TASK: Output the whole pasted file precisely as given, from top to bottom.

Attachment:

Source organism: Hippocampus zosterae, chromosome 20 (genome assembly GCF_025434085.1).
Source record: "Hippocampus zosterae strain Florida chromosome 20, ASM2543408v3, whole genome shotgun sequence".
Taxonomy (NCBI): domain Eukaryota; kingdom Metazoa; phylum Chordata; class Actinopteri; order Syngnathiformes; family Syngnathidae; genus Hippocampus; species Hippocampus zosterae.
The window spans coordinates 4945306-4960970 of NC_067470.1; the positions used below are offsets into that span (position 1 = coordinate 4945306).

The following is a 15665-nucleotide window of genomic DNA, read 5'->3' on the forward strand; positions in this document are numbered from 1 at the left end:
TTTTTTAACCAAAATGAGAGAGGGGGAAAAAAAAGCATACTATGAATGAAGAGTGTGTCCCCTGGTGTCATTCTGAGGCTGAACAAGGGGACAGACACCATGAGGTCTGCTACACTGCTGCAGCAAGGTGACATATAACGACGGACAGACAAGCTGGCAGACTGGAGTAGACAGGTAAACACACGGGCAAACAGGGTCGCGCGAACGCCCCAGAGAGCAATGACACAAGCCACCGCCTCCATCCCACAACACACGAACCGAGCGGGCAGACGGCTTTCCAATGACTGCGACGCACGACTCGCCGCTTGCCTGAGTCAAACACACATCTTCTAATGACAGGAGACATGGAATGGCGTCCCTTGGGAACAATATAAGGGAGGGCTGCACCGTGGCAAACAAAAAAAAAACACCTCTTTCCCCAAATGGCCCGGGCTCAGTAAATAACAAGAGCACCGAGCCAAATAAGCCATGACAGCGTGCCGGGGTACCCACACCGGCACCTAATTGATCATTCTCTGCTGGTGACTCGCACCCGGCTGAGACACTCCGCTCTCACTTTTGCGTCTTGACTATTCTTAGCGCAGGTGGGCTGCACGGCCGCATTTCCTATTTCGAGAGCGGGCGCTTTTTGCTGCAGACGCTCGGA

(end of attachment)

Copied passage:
Source organism: Hippocampus zosterae, chromosome 20 (genome assembly GCF_025434085.1).
Source record: "Hippocampus zosterae strain Florida chromosome 20, ASM2543408v3, whole genome shotgun sequence".
Taxonomy (NCBI): domain Eukaryota; kingdom Metazoa; phylum Chordata; class Actinopteri; order Syngnathiformes; family Syngnathidae; genus Hippocampus; species Hippocampus zosterae.
The window spans coordinates 4945306-4960970 of NC_067470.1; the positions used below are offsets into that span (position 1 = coordinate 4945306).

The following is a 15665-nucleotide window of genomic DNA, read 5'->3' on the forward strand; positions in this document are numbered from 1 at the left end:
TTTTTTAACCAAAATGAGAGAGGGGGAAAAAAAAGCATACTATGAATGAAGAGTGTGTCCCCTGGTGTCATTCTGAGGCTGAACAAGGGGACAGACACCATGAGGTCTGCTACACTGCTGCAGCAAGGTGACATATAACGACGGACAGACAAGCTGGCAGACTGGAGTAGACAGGTAAACACACGGGCAAACAGGGTCGCGCGAACGCCCCAGAGAGCAATGACACAAGCCACCGCCTCCATCCCACAACACACGAACCGAGCGGGCAGACGGCTTTCCAATGACTGCGACGCACGACTCGCCGCTTGCCTGAGTCAAACACACATCTTCTAATGACAGGAGACATGGAATGGCGTCCCTTGGGAACAATATAAGGGAGGGCTGCACCGTGGCAAACAAAAAAAAAACACCTCTTTCCCCAAATGGCCCGGGCTCAGTAAATAACAAGAGCACCGAGCCAAATAAGCCATGACAGCGTGCCGGGGTACCCACACCGGCACCTAATTGATCATTCTCTGCTGGTGACTCGCACCCGGCTGAGACACTCCGCTCTCACTTTTGCGTCTTGACTATTCTTAGCGCAGGTGGGCTGCACGGCCGCATTTCCTATTTCGAGAGCGGGCGCTTTTTGCTGCAGACGCTCGGA